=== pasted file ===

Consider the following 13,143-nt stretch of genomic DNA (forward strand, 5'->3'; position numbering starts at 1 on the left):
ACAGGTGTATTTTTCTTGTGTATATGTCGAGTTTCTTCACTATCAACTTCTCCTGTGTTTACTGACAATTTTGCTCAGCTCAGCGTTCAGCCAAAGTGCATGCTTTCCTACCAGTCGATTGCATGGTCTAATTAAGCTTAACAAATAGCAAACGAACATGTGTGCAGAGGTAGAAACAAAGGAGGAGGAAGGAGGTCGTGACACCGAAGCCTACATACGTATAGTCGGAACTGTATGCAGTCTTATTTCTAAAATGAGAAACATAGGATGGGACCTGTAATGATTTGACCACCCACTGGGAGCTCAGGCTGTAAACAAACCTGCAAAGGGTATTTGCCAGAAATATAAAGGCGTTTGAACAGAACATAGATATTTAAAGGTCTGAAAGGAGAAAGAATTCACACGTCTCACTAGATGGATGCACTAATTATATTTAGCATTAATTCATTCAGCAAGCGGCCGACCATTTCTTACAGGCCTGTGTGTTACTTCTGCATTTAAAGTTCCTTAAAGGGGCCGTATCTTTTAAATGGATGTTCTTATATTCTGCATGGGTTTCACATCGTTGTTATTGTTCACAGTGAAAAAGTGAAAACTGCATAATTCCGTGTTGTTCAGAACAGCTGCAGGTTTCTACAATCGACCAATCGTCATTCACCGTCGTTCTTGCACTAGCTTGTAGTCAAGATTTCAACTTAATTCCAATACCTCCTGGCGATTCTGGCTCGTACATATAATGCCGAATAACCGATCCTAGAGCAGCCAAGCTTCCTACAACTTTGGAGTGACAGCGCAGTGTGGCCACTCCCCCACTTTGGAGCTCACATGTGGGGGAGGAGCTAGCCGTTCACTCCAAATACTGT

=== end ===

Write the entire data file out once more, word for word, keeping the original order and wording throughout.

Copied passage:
Consider the following 13,143-nt stretch of genomic DNA (forward strand, 5'->3'; position numbering starts at 1 on the left):
ACAGGTGTATTTTTCTTGTGTATATGTCGAGTTTCTTCACTATCAACTTCTCCTGTGTTTACTGACAATTTTGCTCAGCTCAGCGTTCAGCCAAAGTGCATGCTTTCCTACCAGTCGATTGCATGGTCTAATTAAGCTTAACAAATAGCAAACGAACATGTGTGCAGAGGTAGAAACAAAGGAGGAGGAAGGAGGTCGTGACACCGAAGCCTACATACGTATAGTCGGAACTGTATGCAGTCTTATTTCTAAAATGAGAAACATAGGATGGGACCTGTAATGATTTGACCACCCACTGGGAGCTCAGGCTGTAAACAAACCTGCAAAGGGTATTTGCCAGAAATATAAAGGCGTTTGAACAGAACATAGATATTTAAAGGTCTGAAAGGAGAAAGAATTCACACGTCTCACTAGATGGATGCACTAATTATATTTAGCATTAATTCATTCAGCAAGCGGCCGACCATTTCTTACAGGCCTGTGTGTTACTTCTGCATTTAAAGTTCCTTAAAGGGGCCGTATCTTTTAAATGGATGTTCTTATATTCTGCATGGGTTTCACATCGTTGTTATTGTTCACAGTGAAAAAGTGAAAACTGCATAATTCCGTGTTGTTCAGAACAGCTGCAGGTTTCTACAATCGACCAATCGTCATTCACCGTCGTTCTTGCACTAGCTTGTAGTCAAGATTTCAACTTAATTCCAATACCTCCTGGCGATTCTGGCTCGTACATATAATGCCGAATAACCGATCCTAGAGCAGCCAAGCTTCCTACAACTTTGGAGTGACAGCGCAGTGTGGCCACTCCCCCACTTTGGAGCTCACATGTGGGGGAGGAGCTAGCCGTTCACTCCAAATACTGT